Tuesday, December 13, 2016

Chicago Marathon Race Recap

Goals:

Goal 1:  PR (Sub 2:40:30)
Goal 2:  Sub 2:40
Goal 3:  Top 10 American Female
Goal 4:  Top Bank of America Employee Finisher

Actual:

PR
2:38:47 via 1:18:03 / 1:18:42
6th American Female, 14th Overall Female
1st Bank of America Employee Finisher (Male or Female)

Splits: 

5:53/6:05/5:51/6:10/6:03/6:01/5:58
6:04/6:03/6:01/5:59/6:03/60:6/6:01
6:03/6:06/6:07/6:01/5:58/5:57/6:03
6:09/6:07/6:09/6:03/6:10/1:22

What a year!  What a day for a race!  I'm about to PR!  After what I've been through this year? Caitlin, you're amazingly tough.    


Nothing too incredibly deep in the paragraph above, but you'll have to forgive marathon brain at mile 26, coming in to the home stretch to finish a marathon.  As I outlined in my blog in October, a lot of things changed in my life earlier this year, including my marital status and permanent place of residence.  Undoubtedly, as I ran down that final straightaway on Columbus Avenue in Chicago, I was really proud of myself more so for recovering emotionally from a setback than I was for running a personal best.  Let's recap the specifics of the race.

I arrived in Chicago on Thursday night, with an incredible excitement to see my good friends Laurie, Lauren and Rachel and, of course, to finally put my training to the test!  I'll skip out on the details of all the days leading up to the race, but want to ensure that I mention how phenomenal the race organization committee is at Chicago.  The entire team is professional, supportive and detail-oriented so that they do indeed successfully host one of the largest marathons in the world.  The elite coordinator, Tracey, did a fabulous job ensuring that our entire group was taken care of.  I felt so proud to be a Bank of America employee - after all, we have an entire team dedicated to organizing this race. 

After a pre-race dinner with my mom and dad, my brother Ben and my boyfriend Peter, I said good night and ensured everyone knew to meet in the VIP tent after the finish.  (Side note:  another perk of being an employee meant that I was able to secure tickets to the VIP tent for my friends and family, so that they were well-fed and sufficiently heated while I traversed the streets of Chicago).  

By the time the alarm went off at 4AM and I started getting ready, I was grateful to be rooming with Laurie, my friend and former training buddy from Charlotte, because we both are pretty calm and collected during race morning prep.  Not too serious, not too chill.  After a bag check, a metal detector scan, and a half mile bus ride, we arrived at the elite tent in the heart of Grant Park.  After what seemed like an agonizingly long time, we finally were ushered to the start line, where we waited another 20 minutes until the gun went off.  With a few final good lucks, fist pumps, high fives and high skips, we finally got into the starting position, poised for a (hopefully) great race.

The gun went off and Laurie, Rachel, Lauren and I all tried to stick together.  The first 5 miles were exceptionally difficult because so many men from Corral A, who are indeed running 2:30 or faster marathon times, kept passing us. I had no concept of what pace I was running, and the Garmin lap pace function wasn't reliable with the tall buildings. So when we came through the first mile in 5:53, I knew not to panic and Laurie and I both said to the group "let's dial it back".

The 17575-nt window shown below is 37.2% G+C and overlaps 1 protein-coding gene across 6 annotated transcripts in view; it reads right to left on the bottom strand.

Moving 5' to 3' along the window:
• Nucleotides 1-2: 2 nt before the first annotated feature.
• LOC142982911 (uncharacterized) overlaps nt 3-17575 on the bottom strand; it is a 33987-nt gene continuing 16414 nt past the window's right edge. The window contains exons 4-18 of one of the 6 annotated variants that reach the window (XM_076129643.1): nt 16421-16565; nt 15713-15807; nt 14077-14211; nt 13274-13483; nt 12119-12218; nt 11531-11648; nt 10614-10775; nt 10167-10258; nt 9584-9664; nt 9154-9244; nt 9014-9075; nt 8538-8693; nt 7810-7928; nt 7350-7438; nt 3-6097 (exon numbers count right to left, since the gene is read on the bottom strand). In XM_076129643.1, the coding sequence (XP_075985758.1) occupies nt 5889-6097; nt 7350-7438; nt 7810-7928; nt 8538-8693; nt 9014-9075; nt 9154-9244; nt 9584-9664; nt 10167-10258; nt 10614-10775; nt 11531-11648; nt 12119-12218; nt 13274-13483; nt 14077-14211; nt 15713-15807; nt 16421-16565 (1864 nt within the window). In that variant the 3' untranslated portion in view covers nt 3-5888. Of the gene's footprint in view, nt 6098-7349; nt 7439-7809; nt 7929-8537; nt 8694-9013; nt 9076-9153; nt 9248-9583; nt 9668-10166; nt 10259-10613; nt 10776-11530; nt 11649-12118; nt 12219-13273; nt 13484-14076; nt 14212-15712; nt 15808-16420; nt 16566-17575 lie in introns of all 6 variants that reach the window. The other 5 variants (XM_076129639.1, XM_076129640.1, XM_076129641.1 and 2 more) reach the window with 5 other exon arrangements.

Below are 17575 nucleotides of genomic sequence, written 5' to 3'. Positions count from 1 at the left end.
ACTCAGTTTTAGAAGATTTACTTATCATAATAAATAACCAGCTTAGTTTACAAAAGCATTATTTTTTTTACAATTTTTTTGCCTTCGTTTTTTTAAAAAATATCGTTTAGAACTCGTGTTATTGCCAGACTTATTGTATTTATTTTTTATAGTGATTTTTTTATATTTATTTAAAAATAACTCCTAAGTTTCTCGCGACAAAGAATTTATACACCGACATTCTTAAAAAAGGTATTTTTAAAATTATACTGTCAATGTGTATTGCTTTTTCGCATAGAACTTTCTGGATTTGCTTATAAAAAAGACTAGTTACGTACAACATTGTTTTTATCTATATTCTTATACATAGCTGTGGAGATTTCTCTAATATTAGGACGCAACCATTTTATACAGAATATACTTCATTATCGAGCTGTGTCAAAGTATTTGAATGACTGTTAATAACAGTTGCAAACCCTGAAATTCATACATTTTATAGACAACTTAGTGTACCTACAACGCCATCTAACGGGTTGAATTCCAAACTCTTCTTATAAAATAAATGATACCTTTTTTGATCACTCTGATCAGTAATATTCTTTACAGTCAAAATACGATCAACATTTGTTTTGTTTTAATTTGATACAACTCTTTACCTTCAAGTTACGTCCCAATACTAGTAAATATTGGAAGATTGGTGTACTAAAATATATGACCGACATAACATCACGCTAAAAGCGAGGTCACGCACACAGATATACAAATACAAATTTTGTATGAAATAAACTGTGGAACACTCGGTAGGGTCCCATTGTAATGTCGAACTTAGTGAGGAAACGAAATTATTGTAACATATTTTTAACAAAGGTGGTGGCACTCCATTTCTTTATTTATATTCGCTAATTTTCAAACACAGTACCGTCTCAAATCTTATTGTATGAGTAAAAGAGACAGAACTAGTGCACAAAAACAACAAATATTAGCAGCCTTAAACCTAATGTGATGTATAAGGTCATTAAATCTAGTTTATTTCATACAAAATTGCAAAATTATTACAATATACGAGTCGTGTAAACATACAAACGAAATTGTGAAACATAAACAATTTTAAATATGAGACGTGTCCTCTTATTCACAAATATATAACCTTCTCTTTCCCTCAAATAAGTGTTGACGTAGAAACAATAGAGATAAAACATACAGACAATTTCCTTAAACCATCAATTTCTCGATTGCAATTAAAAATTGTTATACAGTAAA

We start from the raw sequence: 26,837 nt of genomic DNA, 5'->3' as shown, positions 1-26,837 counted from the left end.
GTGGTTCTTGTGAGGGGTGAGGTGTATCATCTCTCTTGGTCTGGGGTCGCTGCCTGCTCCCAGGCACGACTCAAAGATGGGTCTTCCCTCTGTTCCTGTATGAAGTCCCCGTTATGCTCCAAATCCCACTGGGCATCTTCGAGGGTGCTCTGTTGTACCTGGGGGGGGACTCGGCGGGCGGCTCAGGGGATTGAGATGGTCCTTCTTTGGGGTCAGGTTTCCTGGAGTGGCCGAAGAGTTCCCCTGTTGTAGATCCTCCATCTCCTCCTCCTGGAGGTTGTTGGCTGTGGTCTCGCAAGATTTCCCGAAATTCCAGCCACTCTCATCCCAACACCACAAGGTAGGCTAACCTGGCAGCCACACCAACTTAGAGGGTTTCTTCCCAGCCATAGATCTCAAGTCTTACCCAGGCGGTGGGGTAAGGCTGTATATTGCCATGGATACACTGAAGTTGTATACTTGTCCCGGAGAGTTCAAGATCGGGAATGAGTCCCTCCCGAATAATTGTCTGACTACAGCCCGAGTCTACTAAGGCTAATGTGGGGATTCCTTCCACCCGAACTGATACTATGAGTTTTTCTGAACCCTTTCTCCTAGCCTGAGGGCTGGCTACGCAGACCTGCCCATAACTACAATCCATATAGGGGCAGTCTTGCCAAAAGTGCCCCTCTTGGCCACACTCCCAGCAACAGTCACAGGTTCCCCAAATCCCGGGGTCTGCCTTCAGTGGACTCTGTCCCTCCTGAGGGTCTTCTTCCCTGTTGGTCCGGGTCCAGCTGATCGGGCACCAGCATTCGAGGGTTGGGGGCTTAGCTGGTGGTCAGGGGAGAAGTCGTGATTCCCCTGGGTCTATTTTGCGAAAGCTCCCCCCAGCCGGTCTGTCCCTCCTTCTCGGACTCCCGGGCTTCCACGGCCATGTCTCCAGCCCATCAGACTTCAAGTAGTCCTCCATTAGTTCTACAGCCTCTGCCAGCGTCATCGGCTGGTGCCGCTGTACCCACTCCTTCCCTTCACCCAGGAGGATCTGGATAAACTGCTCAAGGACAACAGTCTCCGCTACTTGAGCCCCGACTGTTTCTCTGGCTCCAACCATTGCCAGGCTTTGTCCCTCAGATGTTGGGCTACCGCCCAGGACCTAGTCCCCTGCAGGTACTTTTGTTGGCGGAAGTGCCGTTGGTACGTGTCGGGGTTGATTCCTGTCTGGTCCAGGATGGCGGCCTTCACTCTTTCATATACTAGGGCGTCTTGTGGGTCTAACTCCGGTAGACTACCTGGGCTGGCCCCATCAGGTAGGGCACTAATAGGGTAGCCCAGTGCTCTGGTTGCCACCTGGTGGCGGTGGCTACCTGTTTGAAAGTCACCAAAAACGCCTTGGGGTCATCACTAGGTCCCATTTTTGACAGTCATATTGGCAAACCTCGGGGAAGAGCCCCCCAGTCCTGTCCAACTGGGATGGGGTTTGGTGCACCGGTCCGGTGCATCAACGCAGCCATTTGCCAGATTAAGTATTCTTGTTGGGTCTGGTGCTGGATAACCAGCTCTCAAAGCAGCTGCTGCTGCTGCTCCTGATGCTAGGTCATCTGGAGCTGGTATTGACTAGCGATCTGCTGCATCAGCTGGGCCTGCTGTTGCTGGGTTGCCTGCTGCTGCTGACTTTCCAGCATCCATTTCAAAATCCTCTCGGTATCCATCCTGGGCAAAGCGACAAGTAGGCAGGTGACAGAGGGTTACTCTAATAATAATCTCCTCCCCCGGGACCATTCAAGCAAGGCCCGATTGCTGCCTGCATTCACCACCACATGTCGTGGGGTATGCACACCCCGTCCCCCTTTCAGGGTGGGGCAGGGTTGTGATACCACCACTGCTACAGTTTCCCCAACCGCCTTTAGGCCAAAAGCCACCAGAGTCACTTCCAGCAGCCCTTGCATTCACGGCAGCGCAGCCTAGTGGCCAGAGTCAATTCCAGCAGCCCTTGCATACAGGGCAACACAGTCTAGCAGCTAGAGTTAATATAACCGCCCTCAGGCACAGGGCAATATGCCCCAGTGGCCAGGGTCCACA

By the second mile, we came through right at 603, so my nerves calmed a bit....But by mile 3, we were back at 551 and I quickly dismissed thoughts that this would just become a repeat of CIM 2013, where I ran 1:18:xx and 1:22:xx. Instead, I reminded myself of what Terry had told me, which was "if you run a 5:50, you can run a 6:10." So, that's exactly what we did in the next mile. I remember the cumulative time on the race clock was right around 24:00 at this point, so I felt reassured I hadn't completely thrown this race in the crapper just yet. I could hear Rachel telling Lauren that it would be okay if we backed off a bit and I consciously did that.  Laurie was saying the same thing too, but what she really meant was "let's assess how we feel" and I could tell she was going to have a great day. Soon enough, Laurie took off with the Irish girl around 5 miles.  That would be the last time I saw her during the race.  Instinctively, I fell back a couple steps to be closer to Rachel and Lauren. By mile 7, we finally found a group of men trying for our pace and I tried to tuck in behind them, or at least alongside, because the cross/head wind was pretty strong. By mile 10, we had formed a fully functional group of runners, with two latinos fearlessly (and gladly) leading the way.  It's surprising to me that when these early miles of the race were some of the most stressful because I was fretting so much about hitting the right pace.  I probably wasted some precious energy just by being stressed.

The fortunate highlight during the first half of the race included the overall spectacular crowd support, including seeing my friends Mark and Jess, my family and Peter, and my high school coach.  The unfortunate highlight included dropping the first three of my elite fluids, which meant that I didn't get to execute my planned fueling strategy.  I could not believe that I literally dropped every single one through 15K.  I even asked Rachel and Lauren if they had any gels that I could borrow, and they didn't.  I cursed out loud after dropping the third one. I tried not to panic. Soon, I reminded myself that Terry had trained me to be prepared for exactly this type of situation.  After all, I had done numerous long runs without any water or gels.  I changed my strategy in two ways:  (1) I started grabbing my bottles with two hands instead of one to ensure the bottle would not slip precariously from my grip and (2) I drank more gatorade from the race aid stations.  I wanted to make sure that I still got lots of sugar or carbs to prevent any early bonking from occurring. The only negative was that it made my stomach feel kind of weird.  When I did finally have a honey stinger gel at 20K, I downed it so fast that it made my stomach churn. Not much later, that feeling passed. In terms of overall fueling compared to previous marathons, I consumed much fewer calories.